Pupils pay price in Labour 'lottery'
Local authorities have had to compete against each other for a share of almost #163;1 billion put into education to raise standards and repair schools since the election.
The winners are the councils which have learnt how to bid successfully. The losers are the children whose authorities don't know how to play the game.
Authorities have had to bid for cash to cut classes to 30 for every five,six and seven-year-old, to get rid of outside toilets and even for school repairs. They have also been pitted against each other to get money for the literacy strategy, education action zones and National Grid for Learning.
Top of the table in pounds gained per pupil is Newcastle, where the authority has won the equivalent of an extra #163;309 for each of its 41,099 pupils. Bottom is Doncaster, which gained just #163;34.60 for each of its 52, 000 pupils.
The TES analysis is based on Department for Education and Employment statistics for cash allocations on capital, class size, literacy, action zones and the national grid since the election.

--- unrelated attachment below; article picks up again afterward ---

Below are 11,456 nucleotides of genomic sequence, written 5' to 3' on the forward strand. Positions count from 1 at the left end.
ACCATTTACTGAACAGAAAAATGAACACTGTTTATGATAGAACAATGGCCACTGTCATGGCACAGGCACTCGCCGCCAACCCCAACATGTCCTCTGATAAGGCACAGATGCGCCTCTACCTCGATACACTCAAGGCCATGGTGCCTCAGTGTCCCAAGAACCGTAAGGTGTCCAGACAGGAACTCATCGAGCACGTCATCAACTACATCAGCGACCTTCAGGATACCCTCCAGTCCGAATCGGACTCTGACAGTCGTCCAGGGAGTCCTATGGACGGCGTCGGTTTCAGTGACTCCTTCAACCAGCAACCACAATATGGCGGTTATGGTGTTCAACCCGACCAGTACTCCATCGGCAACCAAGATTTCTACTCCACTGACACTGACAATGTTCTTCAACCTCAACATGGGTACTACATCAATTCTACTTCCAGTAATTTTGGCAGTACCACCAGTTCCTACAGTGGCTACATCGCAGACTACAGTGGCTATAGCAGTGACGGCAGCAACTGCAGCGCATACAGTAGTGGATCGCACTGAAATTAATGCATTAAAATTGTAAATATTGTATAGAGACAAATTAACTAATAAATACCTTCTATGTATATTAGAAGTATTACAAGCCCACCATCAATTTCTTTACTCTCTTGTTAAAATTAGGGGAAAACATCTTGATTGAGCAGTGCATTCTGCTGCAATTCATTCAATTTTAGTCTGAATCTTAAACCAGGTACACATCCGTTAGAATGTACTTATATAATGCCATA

It is the first time that such figures have been collated and Don Foster, the Liberal Democrat education spokesman, said: "This shows that the Government has become a latter-day Hughie Green - where opportunity only knocks for some. "
The figures throw up huge differences among councils. Newham, in east London, gained #163;106.70 per pupil. Its neighbour, Waltham Forest, won just #163;69.10 for each of its children. South Tyneside gained #163;158.70 per pupil, North Tyneside #163;68.50.
Some authorities are victims of their own success, having already spent their own money on getting rid of outside toilets and reducing class sizes,making themselves ineligible for Government grant.
Some deprived areas also lost out. The East Midlands, for example, fared particularly badly.
Dave Wilcox, education chair of Derbyshire, said: "This is a real double whammy - the East Midlands is not getting National Lottery money either as it is a poor area and cannot match funding."
Across the regions, inner London scored highest, followed by the North-east and the South-west.
Newcastle said its education department was primed for bidding. A spokeswoman said: "It is worth investing time to get the extra funding that is there. If you don't bid you don't get it."